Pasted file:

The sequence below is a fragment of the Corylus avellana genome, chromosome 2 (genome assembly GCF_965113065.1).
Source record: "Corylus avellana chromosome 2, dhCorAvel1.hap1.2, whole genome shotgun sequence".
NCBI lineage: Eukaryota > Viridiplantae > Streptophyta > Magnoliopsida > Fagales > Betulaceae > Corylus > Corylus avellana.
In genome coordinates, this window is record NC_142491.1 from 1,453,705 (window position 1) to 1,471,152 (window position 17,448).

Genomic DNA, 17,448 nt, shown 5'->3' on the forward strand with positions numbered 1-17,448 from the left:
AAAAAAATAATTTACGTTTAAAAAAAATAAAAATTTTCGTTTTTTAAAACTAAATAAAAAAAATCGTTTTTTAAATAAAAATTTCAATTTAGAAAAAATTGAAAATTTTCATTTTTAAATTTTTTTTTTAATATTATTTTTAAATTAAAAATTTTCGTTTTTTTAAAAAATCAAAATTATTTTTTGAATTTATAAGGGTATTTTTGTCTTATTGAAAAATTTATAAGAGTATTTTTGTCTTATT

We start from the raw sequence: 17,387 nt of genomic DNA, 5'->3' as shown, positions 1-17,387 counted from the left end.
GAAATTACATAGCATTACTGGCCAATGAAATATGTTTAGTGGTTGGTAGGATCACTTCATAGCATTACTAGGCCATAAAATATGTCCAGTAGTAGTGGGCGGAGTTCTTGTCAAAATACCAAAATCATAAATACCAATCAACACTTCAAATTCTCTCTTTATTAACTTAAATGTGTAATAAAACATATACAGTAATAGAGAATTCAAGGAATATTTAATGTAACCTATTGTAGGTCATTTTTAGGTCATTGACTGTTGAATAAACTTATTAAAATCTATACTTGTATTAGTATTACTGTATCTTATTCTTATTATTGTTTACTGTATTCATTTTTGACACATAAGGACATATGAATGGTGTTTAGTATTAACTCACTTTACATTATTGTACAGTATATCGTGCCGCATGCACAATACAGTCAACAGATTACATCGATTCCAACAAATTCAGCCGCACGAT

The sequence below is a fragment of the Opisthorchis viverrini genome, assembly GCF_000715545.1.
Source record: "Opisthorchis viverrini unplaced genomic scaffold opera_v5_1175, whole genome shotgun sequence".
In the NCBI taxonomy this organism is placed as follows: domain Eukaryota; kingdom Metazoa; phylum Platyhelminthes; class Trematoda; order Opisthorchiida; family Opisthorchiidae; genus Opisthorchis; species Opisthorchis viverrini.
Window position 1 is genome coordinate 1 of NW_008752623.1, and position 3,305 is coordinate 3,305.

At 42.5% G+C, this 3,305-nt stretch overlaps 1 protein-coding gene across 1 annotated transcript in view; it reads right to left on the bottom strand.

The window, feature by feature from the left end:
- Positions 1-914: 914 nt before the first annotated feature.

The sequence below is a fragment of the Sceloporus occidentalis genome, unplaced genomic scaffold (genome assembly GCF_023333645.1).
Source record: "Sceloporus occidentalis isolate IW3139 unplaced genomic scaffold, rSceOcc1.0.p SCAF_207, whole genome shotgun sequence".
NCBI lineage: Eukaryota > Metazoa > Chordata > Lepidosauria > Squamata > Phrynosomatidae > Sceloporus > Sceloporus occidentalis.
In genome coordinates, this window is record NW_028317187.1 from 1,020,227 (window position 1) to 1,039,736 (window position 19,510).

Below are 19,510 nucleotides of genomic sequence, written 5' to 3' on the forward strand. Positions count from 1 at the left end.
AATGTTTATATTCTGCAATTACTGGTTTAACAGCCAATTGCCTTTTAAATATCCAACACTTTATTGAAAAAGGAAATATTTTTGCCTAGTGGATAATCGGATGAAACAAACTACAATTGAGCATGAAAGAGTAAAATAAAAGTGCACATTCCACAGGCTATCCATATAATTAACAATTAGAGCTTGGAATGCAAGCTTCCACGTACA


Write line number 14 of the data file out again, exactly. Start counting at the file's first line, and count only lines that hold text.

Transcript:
The window, feature by feature from the left end: